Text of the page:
I also have to tip my hat to the makers of Zombie Farm. As it turns out, Catano is also a swimsuit model, but you’d never know it in this movie where she spends most of her time wearing a tactical vest. The director really showed some restraint in not throwing in an obligatory “getting dressed in her hotel” scene. It’s a testament to her acting ability that I didn’t even realize how hot she was until I Google-searched Zombie Farm images before writing this review.

THE BAD: The voodoo bad guy has some questionable motives. Apparently, she’s creating an army of the undead for……cheap manual labor, or to attack her paying customers? I guess it doesn’t have to make sense if you’re evil.

Like I mentioned before, the zombie action comes at a snail’s pace. If you’re in the mood for a fast-moving, zombie romp you might want to check this one out at a different time.

Also, Adriana Catano is pretty hot. The director couldn’t have thrown in a shower scene or a “getting dressed in the hotel” underwear scene? C’mon!

Wardrobe:”What are you thinking for the sexy, lead actress?” Director: “Bulky vest, lots of pockets!”

THE ZOMBIES: Zombie Farm’s zombies are a cross between voodoo zombies and your more standard, modern ghouls. Some appear more feral and bitey, while others are capable of sneaking around and taking people out with chloroform. They are all under the control of the voodoo priestess, they seem unkillable (one continues to function after suffering a gunshot right in the forehead), but the climax reveals a convenient way for them all to be disposed of.

If you like social messages built into your zombie fare, how’s this one: Domestic violence relationships can be complicated, confusing, and hard to break out of. Sometimes your zombie husband will fight another zombie to defend you, but then quickly turn around and try to eat you.

OVERALL: While not your standard zombie movie, Zombie Farm is a solid and well-made addition to the genre. Definitely give it a shot!

Current ZMN Rank: #21 out of 51

Zombie Movie Night Standings

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Comments
  1. ArghZombies says:

    Damn, whenever I read about zombie movie I’ve not heard about (in this case Death Valley) I feel I need to track it down for myself, so it’s annoying that I know I’m going to have to waste my time finding it and my money on buying it just so I can watch it!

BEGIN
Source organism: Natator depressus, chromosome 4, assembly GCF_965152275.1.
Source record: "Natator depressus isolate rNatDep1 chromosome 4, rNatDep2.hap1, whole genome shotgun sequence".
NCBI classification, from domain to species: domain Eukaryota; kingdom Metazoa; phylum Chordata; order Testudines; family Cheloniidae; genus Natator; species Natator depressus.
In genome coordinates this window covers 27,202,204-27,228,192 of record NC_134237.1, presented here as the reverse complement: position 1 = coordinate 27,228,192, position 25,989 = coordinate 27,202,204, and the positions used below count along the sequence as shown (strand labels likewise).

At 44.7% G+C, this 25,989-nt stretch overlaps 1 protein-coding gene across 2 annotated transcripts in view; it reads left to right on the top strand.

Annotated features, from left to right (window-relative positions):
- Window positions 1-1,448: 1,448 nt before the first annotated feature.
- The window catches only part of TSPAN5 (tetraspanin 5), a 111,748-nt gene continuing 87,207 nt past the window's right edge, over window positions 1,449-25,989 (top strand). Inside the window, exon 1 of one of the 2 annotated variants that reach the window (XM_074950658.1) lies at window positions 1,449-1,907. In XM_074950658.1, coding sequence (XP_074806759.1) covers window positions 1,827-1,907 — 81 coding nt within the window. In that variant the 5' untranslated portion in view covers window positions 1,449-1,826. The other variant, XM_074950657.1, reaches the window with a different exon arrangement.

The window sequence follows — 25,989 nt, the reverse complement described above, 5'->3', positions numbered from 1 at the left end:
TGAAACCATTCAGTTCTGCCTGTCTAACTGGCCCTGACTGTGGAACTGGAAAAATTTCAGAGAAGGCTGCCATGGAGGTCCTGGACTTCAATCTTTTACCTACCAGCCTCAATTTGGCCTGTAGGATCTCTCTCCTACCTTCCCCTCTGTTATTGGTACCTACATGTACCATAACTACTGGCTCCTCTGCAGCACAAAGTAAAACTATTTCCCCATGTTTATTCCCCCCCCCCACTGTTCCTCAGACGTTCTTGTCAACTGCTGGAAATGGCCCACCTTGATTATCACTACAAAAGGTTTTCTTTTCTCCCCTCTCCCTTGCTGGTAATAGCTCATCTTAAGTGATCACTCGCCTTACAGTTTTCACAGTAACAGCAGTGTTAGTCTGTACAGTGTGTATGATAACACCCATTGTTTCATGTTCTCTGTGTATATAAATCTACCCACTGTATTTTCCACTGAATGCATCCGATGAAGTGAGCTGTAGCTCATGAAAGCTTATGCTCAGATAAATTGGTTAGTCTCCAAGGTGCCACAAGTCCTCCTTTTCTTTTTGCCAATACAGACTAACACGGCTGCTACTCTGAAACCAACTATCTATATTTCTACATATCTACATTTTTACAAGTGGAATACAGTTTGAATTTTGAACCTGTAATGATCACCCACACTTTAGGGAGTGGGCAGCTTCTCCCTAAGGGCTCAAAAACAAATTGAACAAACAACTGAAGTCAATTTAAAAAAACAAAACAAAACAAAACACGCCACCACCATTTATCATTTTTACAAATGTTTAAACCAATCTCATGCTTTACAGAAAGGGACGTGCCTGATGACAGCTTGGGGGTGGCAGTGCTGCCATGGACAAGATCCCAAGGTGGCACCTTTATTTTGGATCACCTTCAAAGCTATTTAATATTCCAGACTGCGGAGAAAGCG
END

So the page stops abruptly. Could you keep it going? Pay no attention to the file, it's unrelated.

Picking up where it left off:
Oh well, I’m sure I’ll have seen worse movies. (I’m still waiting for something worse than ‘Mulva Zombie Ass Kicker’. That’s going to take some beating).

  2. I know that feeling. I would implore you to find a way to see it without spending any money. The filmmakers don’t deserve it. There are definitely worse movies out there. I haven’t seen Mulva, but I have trouble believing that there’s a movie out there worse than Motocross Zombies from Hell.

  3. […] Death Valley: The Revenge of Bloody Bill & Zombie Farm […]

  4. Andrew Brace says:

    how does zombie u know become a zombie
    besides being bitten

  5. Zombie movies give us a variety of causes for a zombie pandemic, so the initial victims may become zombies based on what that cause was, be it a virus, manmade toxin, meteor dust, evil movie prop, whatever. Most films share the idea that a zombie bite will spread the infection, though there are some exceptions. For a lot of movies, a victim can also become infected by coming into contact with infected blood (see 28 Days Later). Old-school voodoo zombies typically don’t infect others at all, through bites or other means. You would have to come under control of the voodoo master in some manner to become a zombie slave. The movie Pontypool takes a really unique approach to infection; zombies spread through infected words and phrases.